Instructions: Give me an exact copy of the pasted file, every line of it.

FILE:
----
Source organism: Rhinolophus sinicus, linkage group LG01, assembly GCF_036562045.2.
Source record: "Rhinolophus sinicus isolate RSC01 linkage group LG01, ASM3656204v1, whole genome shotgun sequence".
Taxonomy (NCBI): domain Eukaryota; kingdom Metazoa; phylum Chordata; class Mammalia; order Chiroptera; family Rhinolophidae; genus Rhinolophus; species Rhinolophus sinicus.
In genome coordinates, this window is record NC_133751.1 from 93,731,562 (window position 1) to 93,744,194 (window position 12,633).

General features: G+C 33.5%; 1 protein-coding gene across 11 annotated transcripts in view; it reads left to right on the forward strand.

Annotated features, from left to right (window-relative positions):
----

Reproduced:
Source organism: Rhinolophus sinicus, linkage group LG01, assembly GCF_036562045.2.
Source record: "Rhinolophus sinicus isolate RSC01 linkage group LG01, ASM3656204v1, whole genome shotgun sequence".
Taxonomy (NCBI): domain Eukaryota; kingdom Metazoa; phylum Chordata; class Mammalia; order Chiroptera; family Rhinolophidae; genus Rhinolophus; species Rhinolophus sinicus.
In genome coordinates, this window is record NC_133751.1 from 93,731,562 (window position 1) to 93,744,194 (window position 12,633).

General features: G+C 33.5%; 1 protein-coding gene across 11 annotated transcripts in view; it reads left to right on the forward strand.

Annotated features, from left to right (window-relative positions):